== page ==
A New Equation For Modern Journalism | Stats + Stories Episode 17 / by Stats Stories

Trevor Butterworth is Director of Sense About Science USA, which advocates for evidence and transparency in science and technology in the public interest. He is also editor of STATS.org, a collaboration between the American Statistical Association and Sense About Science USA that promotes statistical literacy in the news media. He has been a journalist in the US for over 15 years, writing about data and statistics and how they are interpreted in our so-called "knowledge economy," especially in relation to risk and regulation. He’s written for the New Yorker online , Harvard Business Review, The Financial Times, The Wall Street Journal, and many other publications. 

+ Full Transcript

Bob Long: There was a time when young people went to college for a degree so they could get their foot in the door as a newspaper reporter or a radio television reporter or anchor. We used to recognize certain reporters for being great wordsmiths, others for their interviewing skills and still others for their melodious voices. These skills may still be important,but journalists today need a new set of skills, these tools can assist them in taking a complex story based on statistical studies and help people to understand how that relates to them. I’m Bob Long and I welcome you to another edition of Stats and Stories where we explore the statistics behind the stories and the stories behind the statistics. Today we have part two of our interview with journalist Trevor Butterworth focusing on the new equation for modern journalism. Joining me for this discussion are Miami University Media Journalism and Film Chair Richard Campbell and Statistics Department Chair, John Bailer. Our guest, Trevor Butterworth is the editor of Stats.org, a joint project between the American Statistical Association and Sense about Science USA promoting statistical literacy in the media and society. He’s also written for The Financial Times, The Wall Street Journal, Washington Post, also a science writer for Newsweek. So Trevor, we welcome you to this edition of Stats and Stories.

Trevor Butterworth: Thank you for having me.

Long: I, boy I hate to do this, because we could spend a half an hour, and I don’t want to spend a half an hour, it doesn’t deserve a half an hour, but, when we talk about statistics in journalism the one thing that just drives me up the wall, and probably everybody at this table is presidential polling, because I hear all of these stories of so and so is ahead by three pip points and then I look at the margin of error and it’s about the same. So, when we talk about statistical reporting that to me, strikes me as one of the great drawbacks of American media today.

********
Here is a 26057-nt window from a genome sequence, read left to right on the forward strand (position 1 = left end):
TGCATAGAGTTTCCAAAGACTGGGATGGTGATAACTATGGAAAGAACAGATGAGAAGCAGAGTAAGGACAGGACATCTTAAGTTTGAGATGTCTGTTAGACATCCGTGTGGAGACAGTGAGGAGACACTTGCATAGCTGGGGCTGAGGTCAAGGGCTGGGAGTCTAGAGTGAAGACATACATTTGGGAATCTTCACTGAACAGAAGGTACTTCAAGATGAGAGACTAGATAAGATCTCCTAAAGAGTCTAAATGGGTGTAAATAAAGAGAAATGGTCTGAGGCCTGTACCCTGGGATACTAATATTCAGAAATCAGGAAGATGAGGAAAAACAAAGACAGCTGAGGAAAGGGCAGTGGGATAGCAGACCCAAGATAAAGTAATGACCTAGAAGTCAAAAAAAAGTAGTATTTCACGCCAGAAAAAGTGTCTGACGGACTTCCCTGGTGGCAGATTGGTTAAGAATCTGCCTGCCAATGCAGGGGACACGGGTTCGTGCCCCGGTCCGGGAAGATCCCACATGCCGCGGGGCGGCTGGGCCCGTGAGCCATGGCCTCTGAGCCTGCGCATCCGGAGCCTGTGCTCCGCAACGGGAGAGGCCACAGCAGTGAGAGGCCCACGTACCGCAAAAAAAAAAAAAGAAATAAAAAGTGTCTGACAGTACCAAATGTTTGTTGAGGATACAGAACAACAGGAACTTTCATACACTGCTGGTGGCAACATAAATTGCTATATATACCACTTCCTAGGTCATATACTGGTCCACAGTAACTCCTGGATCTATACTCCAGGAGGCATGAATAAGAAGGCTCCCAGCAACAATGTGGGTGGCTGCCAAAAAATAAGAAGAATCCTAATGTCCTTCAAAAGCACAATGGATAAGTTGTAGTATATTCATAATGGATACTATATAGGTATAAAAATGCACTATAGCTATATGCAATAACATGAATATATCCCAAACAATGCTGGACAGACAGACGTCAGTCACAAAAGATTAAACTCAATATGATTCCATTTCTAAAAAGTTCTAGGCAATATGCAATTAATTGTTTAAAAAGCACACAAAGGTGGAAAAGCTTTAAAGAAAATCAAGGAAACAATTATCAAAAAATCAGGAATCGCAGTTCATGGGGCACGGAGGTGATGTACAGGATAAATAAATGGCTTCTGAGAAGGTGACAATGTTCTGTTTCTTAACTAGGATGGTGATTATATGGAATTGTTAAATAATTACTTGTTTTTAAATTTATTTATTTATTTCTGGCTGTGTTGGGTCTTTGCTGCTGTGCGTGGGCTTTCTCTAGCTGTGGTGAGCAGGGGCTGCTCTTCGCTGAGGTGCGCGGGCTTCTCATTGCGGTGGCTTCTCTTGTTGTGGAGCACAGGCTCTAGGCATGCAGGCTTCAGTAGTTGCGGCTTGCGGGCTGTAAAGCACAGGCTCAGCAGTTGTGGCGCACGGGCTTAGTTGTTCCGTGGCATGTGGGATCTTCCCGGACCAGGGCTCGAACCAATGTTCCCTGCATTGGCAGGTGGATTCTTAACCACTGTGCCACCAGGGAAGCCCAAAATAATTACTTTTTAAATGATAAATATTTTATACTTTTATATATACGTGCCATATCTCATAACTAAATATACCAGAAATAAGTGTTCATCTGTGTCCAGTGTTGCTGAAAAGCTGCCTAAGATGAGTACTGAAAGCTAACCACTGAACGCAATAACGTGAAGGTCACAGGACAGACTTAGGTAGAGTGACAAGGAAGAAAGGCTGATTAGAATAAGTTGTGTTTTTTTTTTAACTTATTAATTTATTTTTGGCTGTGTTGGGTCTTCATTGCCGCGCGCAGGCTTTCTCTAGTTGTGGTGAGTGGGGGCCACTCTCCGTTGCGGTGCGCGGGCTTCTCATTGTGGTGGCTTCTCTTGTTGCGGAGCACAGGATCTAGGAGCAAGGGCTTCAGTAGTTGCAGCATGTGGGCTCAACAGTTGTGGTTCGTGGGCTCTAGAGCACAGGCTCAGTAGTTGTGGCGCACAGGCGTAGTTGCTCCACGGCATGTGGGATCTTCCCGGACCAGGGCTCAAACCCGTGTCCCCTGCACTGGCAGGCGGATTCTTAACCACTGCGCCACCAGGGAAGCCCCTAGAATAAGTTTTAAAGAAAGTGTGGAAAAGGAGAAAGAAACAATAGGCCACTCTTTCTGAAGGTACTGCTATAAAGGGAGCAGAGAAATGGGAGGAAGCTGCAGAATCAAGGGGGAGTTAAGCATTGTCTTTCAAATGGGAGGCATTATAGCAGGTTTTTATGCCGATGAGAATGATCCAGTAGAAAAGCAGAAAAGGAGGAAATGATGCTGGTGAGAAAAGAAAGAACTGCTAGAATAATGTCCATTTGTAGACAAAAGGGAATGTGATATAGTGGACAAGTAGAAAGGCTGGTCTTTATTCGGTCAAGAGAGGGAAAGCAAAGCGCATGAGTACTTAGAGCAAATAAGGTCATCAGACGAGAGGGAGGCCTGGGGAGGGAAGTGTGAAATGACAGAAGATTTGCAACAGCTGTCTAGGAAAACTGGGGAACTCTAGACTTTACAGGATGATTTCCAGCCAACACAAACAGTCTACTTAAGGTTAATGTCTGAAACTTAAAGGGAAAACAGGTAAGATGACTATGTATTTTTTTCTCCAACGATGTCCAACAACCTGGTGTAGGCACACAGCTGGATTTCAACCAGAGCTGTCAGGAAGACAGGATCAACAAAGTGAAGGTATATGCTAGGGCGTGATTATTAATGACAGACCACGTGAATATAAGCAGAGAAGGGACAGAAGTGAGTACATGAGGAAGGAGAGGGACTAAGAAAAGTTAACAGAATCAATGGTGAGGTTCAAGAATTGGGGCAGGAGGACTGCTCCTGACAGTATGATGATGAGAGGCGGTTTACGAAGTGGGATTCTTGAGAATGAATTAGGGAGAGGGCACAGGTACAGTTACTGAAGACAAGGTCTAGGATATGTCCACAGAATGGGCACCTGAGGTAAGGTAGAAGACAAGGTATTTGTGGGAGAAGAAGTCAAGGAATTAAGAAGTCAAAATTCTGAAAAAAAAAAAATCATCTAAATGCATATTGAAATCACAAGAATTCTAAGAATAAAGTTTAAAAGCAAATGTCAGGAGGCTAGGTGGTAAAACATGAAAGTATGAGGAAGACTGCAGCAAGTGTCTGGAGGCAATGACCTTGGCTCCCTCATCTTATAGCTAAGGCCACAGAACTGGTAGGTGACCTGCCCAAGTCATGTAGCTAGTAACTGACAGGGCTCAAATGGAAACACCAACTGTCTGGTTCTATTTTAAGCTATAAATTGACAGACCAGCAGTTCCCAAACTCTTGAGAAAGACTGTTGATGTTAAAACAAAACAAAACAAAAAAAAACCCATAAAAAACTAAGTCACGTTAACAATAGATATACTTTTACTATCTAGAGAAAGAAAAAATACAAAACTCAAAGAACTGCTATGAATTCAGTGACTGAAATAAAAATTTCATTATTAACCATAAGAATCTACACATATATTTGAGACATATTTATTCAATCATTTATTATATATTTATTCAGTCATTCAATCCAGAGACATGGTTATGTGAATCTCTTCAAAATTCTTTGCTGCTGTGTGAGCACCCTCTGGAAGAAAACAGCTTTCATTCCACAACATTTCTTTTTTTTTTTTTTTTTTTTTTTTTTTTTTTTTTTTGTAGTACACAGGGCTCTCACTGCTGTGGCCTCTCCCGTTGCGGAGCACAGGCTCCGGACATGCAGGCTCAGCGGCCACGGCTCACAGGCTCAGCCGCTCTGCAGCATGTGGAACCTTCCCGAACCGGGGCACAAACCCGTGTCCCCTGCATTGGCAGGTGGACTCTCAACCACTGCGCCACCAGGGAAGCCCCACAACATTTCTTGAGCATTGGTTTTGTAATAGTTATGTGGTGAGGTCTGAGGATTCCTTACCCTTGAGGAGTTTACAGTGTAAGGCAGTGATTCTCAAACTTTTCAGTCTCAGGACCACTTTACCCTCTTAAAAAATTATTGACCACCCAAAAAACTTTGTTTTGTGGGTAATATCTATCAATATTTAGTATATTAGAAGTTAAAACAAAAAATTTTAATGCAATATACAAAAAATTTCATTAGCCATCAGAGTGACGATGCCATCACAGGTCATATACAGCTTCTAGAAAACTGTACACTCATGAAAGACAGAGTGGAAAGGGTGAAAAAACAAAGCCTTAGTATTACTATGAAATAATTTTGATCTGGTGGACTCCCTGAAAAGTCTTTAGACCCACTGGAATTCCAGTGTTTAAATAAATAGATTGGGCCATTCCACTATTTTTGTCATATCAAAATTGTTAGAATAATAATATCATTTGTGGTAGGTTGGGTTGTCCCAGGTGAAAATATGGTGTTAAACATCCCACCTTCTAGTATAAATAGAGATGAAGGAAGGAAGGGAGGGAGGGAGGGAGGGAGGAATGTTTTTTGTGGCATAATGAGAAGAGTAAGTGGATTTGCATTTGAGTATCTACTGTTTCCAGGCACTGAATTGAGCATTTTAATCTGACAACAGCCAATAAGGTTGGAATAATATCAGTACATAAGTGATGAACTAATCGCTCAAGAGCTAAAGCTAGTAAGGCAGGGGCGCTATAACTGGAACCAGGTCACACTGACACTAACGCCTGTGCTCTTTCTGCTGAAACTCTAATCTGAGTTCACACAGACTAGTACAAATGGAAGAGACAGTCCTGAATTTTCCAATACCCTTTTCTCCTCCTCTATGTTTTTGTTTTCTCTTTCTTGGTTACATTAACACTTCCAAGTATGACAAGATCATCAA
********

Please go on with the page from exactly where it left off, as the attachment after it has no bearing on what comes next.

Butterworth: Well yes, and it seems to be an ineradicable problem. So, I’ve been in the, you know, I graduated from journalism school in 1998, and every election cycle that comes around you have the same old same old and then you have a raft of criticism, ‘why can’t we do it better?’ Perhaps because it’s just- pre-packaged- you know the polls give you a ready-made story that goes out with very little effort expended on making it comprehensible. And the truth is that, there’s nothing worse, as in radio or TV to have blank air time. The reality of polling is that there really is, maybe a lot of blank, and not a whole lot of insight to be gained from this sort of thing. But, the problem is so redoubtable, that I’m not so sure you can actually do anything. People like, you know, it’s a horse race and we’ve seen these trends, we’ve seen a lot of baleful trends in the media coverage of politics, from the shrinking of the soundbite to a meaningless seven seconds, from the focus on the horse race over substance, from the migration of serious news coverage on TV from the evening shows to the early morning shows. But you’ve also seen the rise of other kinds of journalism, Jon Stewart, and now David Oliver and Trevor Noah, that seems to be the proper response, is satire. So when something is particularly corrupt you get a measure of the response and I- I mean the real interesting thing would be to know whether this sort of stuff bothers the American public, more specifically the part of the American public paying attention, or do they love it? Do they love going ‘oh three points up, three points down, this is so exciting!’

Long: Richard Campbell I’ll go to you for the next question.